Why does Linux load average include processes that are blocked on swapping. (Never realized they did; thought it used the classical definition). You know it's good software archaeology when it's treating with something that's still relevant today, and the search bottoms out in MACRO-10 code.
> font-size is the worst.
Just how hard coan it be to determine which font size should be used for an element based on the CSS? Pretty damn hard, it turns out.
> To recap, we are now at four different notions of font size being inherited: ...
Why and how to deprecate a programming language.
The thesis here is that the Linux kernel isn't a monorepo. Instead it's a monotree with multiple repositories. There are multiple repositories, e.g. the main one by Linus, subsystem specific ones, etc. Hence not a monorepo. But all of those repositories are rooted in the same tree, with changes flowing between the repos arbitrarily (so they're not polyrepos, which would generally need to be totally independent of each other). Hence the need for the new term.
Unsurprisingly, Github doesn't support this fairly unique workflow.
Computer science paper recommendations from Fabien Giesen, with long summaries of exactly why these papers are particularly useful/interesting.
A HN comment from 2015 explaining why the 6502 instruction set encouraged a SOA layout over AOS.
> But CSS wouldn’t be introduced for five years, and wouldn’t be fully implemented for ten. This was a period of intense work and innovation which resulted in more than a few competing styling methods that just as easily could have become the standard.
A survey of the early history of HTML styling languages.
Reverse engineering all the Pokemon games, to extract the full list of Pokemon stats and graphics. The particularly interesting bit here is the evolution in how the games have been storing their data.
Mike Hearn on the hard lessons about user account authentication learned at Google. I think I disagree about the ultimate conclusion about it being futile to implement your own system and just use OAuth to piggyback on Google/FB auth. Or that the only good alternative is session-token generating email links. As a user I don't think I'd like either of those. But it's still super important to be aware of the actual issues.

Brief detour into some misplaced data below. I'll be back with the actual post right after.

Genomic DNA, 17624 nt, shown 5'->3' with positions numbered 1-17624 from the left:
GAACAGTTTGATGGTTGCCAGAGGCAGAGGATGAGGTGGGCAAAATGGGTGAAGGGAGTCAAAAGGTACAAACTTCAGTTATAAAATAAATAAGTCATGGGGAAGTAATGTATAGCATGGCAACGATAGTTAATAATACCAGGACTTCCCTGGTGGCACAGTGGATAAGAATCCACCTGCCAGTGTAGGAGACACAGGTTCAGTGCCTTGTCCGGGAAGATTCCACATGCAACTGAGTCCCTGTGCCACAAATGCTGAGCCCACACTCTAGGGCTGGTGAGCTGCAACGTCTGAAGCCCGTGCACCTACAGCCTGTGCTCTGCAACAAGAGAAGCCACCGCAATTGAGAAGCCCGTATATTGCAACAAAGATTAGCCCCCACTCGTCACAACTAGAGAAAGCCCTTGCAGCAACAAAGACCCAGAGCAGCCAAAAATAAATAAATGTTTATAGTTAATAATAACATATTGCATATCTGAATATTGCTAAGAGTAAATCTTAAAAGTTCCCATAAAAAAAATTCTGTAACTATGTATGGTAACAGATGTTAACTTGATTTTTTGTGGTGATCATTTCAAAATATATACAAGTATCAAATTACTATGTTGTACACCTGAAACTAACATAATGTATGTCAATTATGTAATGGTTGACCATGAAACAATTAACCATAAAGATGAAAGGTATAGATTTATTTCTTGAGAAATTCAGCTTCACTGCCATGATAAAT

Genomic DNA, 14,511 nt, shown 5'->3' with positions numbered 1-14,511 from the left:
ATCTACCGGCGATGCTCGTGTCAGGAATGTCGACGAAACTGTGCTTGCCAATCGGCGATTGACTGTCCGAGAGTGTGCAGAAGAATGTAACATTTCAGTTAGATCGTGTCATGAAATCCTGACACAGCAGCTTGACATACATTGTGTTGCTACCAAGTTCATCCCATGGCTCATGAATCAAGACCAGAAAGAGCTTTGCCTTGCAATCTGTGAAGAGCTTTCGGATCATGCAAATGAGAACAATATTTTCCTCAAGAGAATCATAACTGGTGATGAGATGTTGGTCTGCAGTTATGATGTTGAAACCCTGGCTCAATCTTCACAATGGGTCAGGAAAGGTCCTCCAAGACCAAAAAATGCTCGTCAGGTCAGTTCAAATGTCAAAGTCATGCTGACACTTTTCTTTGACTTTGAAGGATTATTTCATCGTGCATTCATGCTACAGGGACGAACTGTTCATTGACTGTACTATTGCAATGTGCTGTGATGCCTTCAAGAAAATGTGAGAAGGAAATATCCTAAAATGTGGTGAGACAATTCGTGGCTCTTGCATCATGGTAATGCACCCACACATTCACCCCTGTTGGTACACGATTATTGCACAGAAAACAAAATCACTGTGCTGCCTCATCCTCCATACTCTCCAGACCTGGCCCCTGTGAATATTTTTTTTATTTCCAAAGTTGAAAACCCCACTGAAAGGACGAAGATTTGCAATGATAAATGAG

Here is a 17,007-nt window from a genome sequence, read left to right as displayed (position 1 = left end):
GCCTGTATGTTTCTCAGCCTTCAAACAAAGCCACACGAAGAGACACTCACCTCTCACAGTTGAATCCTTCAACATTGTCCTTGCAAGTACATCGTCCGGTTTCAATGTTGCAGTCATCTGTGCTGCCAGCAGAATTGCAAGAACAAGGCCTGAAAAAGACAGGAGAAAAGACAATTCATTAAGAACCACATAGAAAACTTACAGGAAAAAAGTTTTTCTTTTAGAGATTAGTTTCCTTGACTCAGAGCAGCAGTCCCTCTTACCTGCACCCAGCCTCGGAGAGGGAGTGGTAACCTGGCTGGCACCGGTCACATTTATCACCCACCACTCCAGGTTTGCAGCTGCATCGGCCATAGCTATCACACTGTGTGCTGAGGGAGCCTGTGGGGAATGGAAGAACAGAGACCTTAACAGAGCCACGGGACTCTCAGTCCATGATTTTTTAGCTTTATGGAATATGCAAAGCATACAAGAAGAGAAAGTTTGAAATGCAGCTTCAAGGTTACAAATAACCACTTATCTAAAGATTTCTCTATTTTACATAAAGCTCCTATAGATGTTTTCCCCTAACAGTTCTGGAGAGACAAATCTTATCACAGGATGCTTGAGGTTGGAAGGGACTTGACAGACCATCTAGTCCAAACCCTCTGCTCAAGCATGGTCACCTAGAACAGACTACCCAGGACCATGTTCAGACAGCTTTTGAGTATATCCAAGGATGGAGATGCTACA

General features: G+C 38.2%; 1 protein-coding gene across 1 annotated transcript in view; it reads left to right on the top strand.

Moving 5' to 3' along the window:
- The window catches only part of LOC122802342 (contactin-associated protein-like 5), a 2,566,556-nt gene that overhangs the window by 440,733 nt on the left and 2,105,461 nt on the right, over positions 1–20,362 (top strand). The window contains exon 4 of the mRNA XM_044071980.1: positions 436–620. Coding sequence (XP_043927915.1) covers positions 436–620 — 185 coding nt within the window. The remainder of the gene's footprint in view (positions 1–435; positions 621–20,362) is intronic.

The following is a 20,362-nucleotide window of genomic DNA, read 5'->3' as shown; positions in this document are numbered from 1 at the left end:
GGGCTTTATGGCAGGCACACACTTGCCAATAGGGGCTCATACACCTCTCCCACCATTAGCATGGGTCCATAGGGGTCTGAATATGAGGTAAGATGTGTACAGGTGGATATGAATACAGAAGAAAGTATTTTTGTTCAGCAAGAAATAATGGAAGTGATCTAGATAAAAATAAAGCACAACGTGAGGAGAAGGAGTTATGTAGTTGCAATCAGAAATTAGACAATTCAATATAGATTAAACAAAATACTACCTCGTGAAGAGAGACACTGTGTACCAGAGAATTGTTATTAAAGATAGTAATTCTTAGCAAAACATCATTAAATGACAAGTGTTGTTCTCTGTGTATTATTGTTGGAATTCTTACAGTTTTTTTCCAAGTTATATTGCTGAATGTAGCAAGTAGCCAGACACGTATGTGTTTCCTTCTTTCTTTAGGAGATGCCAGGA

On the social implications of rating systems in games. What happens when the output of a rating system stops being used as a prediction, and instead becomes a status symbol? (And an argument for keeping MMRs purely hidden, while making the public "ranks" something you can advance on by sufficient grinding).
Packing functions in memory such that caller/callee are more likely to be on same cache line / same page. (Surprising to see the "same cache line" part actually happens 5% of the time; the ITLB improvements make a lot more intuitive sense). Do this using callgraph information collected continuously from production machines.
Then use same mechanism for keeping the very hottest code in huge pages. Can't do this universally, due to the tiny number of hugepage I-TLB entries.
5-10% improvements across a selection of Facebook's services.
(Excluding FreeBSD on their CDN servers, of course). Asked in the context of Gregg being an ex-Solaris hacker.
It's very easy for people to underestimate how big the cumulative effect from 20 years of even slightly faster improvements ends up being. E.g. were there any major enhancements to the Illumos TCP stack in this decade? If ther were, it's at least not obvious. Or (since I dug this post out due to a "Why would people run Linux instead of OpenBSD" discussion), anyone wanting to run a major Internet service on OpenBSD would probably need to hire 1-2 fulltime hackers to modernize the TCP implementation.
That's just the bit of operating systems I'm familiar with. But hard to believe it would somehow be a unique problem area./p>
An investigation of HTTP middleboxes all over the internet. How do they behave, and how do you fool them into doing things they weren't meant to do.
The Gamecube had a GPU with some programmable parts, rather than being purely fixed-function. For Dolphin to emulate that, they need to compile the Gamecube GPU programs to modern GPU shaders. But this compilation takes time, and they don't know the set of needed shaders up front (it's fully dynamic). How do you solve that?
> But what if we don't have to rely on specialized shaders? The crazy idea was born to emulate the rendering pipeline itself with an interpreter that runs directly on the GPU as a set of monsterous flexible shaders.
The great thing about Dolphin updates is that they don't just explain what a new feature is; they explain what other solutions have been tried or proposed, and why those solutions don't actually work.
It's the contract programming language for Ethereum, where bugs in contracts lead to $10M cyber-heists. And if you read the details, the quoted bit is actually a fair summary...
Also. I've been playing way too much Dead Cells this weekend, it's pretty good. Not really a Metroidvania though, despite what the title of this blog post says.
This is incredibly cool, and I'd love to read similar work on other data structures. Unfortunately I rarely have a need for immutable sorted sequences.
Surprisingly expensive: In practice it can generate several levels over the course of a day depending on how much CPU power it is given and how large the desired levels are.
Need to reread to see if I really understand what they're doing. But this might be the approach I'll try for the project I'm reading this stuff for.
Catchy soundtrack, too.
I want to refer to this one roughly once a year, and it always takes me half an hour to find it. (Though usually I stumble onto other interesting papers during that search, so it's not too bad).
Amazing ITS restoration project. A lot of of other cool stuff under /PDP-10/ in general.